Does ER still mean Emergency Room? -, South Georgia News, Weather, Sports

Does ER still mean Emergency Room?

April 7, 2006

Albany -- If you've been to a hospital emergency room, you know it's no day at the beach. Doctors says the average patient can wait up to four hours and longer just to seek medical attention.

They say people with non-emergencies are filling up emergency waiting rooms. So what can be done?

A trip to the ER used to be for emergencies only, but not anymore. "There's no relief in sight. It's bad," said Palmyra Doctor Dr. Gregory Walter.

In his 25 years of working in the ER, Dr. Walter has seen it all. "Recently somebody took an ambulance for the emergency room for loose toe nails."

And it's those non-emergencies that are clogging up the ER, causing not only frustration among doctors. "Sometimes you just shake your head," the doctor says.

It's also frustrating for patients like Tod Brasswell. "A lot of folks say 'Well, I'm sicker than this person, or I got here before this person did.'"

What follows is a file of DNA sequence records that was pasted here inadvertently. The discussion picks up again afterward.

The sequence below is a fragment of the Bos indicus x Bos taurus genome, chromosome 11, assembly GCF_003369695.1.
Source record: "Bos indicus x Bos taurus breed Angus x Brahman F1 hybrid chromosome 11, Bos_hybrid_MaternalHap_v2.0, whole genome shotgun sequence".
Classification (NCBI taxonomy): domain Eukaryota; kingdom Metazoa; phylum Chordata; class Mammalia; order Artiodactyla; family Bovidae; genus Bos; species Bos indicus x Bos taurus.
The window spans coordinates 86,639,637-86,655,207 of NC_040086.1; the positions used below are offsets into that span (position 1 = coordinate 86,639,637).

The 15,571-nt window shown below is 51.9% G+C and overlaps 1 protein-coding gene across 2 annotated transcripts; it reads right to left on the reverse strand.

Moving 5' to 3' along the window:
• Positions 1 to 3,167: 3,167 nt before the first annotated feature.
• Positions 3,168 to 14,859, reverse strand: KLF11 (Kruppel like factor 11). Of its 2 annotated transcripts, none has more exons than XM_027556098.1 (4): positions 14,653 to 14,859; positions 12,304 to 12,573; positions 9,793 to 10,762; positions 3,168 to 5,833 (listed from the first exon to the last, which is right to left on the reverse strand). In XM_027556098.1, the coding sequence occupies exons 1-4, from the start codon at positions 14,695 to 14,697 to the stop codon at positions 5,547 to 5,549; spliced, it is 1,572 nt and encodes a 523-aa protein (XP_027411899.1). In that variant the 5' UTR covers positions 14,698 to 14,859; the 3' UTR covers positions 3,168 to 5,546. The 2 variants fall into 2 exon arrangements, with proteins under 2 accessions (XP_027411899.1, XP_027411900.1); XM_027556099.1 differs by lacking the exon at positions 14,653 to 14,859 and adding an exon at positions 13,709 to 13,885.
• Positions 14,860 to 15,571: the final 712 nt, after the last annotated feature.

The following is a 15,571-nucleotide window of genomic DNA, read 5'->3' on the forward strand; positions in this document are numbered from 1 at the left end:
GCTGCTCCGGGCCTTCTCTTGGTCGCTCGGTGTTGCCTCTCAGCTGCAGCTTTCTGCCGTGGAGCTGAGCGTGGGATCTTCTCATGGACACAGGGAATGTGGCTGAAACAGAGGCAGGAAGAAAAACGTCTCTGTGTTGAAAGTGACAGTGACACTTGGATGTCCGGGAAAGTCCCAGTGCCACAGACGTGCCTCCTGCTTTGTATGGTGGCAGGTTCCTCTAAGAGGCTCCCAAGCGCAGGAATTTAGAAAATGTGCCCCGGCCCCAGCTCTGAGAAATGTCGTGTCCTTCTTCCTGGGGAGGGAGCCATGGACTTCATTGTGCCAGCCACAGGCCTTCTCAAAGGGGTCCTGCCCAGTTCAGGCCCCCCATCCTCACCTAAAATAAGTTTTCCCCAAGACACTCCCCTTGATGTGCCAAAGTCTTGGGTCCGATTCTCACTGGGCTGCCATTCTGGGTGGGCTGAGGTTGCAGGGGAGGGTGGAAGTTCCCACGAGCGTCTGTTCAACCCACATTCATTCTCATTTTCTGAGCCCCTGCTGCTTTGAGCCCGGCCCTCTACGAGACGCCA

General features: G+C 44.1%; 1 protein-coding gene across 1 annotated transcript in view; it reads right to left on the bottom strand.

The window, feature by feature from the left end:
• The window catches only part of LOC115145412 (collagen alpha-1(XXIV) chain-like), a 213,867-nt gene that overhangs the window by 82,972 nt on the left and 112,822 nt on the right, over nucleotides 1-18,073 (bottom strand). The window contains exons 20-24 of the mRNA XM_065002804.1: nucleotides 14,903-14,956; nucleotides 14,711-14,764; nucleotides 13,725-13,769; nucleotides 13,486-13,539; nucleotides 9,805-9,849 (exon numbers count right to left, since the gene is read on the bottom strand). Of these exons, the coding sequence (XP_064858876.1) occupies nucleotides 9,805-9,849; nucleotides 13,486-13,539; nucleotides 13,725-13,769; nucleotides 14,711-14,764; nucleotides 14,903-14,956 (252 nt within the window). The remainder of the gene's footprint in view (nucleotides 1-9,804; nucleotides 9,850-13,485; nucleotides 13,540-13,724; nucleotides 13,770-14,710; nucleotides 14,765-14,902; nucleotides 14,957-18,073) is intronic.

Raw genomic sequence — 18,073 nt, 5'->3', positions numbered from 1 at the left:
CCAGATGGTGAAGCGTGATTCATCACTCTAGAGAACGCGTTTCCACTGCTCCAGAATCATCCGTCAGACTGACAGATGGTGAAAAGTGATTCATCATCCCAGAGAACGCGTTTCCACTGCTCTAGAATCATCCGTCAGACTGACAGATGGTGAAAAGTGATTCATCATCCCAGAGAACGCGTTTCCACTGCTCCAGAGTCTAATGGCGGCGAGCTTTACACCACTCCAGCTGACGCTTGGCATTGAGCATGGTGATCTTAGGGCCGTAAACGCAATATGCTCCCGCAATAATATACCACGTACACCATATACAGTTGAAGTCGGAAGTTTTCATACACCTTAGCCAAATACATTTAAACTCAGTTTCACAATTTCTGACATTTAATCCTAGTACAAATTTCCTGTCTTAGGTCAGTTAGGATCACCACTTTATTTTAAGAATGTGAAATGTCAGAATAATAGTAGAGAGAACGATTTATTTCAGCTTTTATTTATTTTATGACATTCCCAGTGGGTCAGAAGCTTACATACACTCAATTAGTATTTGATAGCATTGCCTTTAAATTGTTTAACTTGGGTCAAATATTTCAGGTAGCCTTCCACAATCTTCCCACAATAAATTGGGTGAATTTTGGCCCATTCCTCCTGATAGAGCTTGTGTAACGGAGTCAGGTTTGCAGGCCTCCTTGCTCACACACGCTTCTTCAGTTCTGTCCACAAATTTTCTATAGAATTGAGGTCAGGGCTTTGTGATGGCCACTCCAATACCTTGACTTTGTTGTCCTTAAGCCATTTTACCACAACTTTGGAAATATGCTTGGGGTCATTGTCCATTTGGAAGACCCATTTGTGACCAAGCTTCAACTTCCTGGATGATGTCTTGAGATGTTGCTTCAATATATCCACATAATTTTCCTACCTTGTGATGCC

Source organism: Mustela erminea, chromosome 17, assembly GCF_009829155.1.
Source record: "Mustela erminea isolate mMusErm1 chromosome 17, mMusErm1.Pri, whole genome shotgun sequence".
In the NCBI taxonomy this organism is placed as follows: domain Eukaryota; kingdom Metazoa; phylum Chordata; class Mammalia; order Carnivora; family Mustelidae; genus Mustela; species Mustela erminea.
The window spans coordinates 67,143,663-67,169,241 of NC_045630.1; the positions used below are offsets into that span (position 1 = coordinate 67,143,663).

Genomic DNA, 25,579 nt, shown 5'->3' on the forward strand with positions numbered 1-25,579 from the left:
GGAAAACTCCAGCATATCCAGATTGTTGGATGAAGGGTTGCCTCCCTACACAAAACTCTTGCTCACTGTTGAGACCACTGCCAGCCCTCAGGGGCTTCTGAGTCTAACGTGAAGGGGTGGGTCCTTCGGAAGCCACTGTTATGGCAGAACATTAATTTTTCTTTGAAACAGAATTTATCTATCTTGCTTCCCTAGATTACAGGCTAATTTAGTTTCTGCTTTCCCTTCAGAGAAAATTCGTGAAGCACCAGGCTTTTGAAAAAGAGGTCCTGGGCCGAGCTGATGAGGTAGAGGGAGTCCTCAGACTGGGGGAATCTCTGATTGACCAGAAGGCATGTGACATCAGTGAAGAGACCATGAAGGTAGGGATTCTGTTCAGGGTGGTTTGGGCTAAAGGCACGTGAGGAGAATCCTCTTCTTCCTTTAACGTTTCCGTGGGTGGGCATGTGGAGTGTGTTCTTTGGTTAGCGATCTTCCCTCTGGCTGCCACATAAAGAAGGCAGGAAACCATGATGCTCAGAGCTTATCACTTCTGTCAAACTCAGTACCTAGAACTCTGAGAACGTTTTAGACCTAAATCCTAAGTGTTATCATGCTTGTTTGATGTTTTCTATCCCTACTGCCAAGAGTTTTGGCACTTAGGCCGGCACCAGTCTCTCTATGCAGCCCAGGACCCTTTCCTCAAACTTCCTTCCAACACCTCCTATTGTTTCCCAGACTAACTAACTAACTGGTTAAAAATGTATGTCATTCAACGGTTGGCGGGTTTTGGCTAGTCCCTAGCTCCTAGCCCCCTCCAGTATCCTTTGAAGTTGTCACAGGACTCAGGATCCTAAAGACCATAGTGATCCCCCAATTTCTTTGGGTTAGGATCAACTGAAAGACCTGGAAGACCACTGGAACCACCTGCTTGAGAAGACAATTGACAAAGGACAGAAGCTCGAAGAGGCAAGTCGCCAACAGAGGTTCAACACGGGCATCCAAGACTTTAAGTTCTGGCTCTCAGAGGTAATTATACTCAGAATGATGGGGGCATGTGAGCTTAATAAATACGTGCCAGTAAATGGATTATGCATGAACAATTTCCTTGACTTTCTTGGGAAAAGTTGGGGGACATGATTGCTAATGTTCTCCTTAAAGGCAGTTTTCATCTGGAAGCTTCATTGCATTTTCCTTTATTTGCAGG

Brasswell oversees the daily operations inside Phoebe's ER, and says there's a reason hospitals stay busy. "This is the only access a lot of people have to health care. They don't have regular doctors. Some of them don't have insurance."

"That has basically overwhelmed the system. And the cost gets past down to whomever," said Dr. Walter.

So hospitals in Albany are doing something about the problem. "We try to redirect them so that we keep emergency patients going into to one area, non emergency patients going into another area," Brasswell said.

In 1996, Phoebe began construction of urgent care facilities to relieve much of the overcrowding in its emergency room. "We've saved roughly $13 million annually by having convenient cares," says Phoebe's Jackie Ryan.

Palymra doctors try to treat patients with serious injuries first. "We try to make sure that people that really need our services get our services quickly," said Dr. Walter.

He has worked in more than 60 hospitals and says things are even worse elsewhere. "Out of all the emergency rooms I've worked in my career, this is probably the fastest turnaround time of any place I've seen."

And that's good news to patients who depend on the two hospitals for their services.

The American Academy of Pediatrics says more than 100 million Americans receive ER care, up 600% since 1958.


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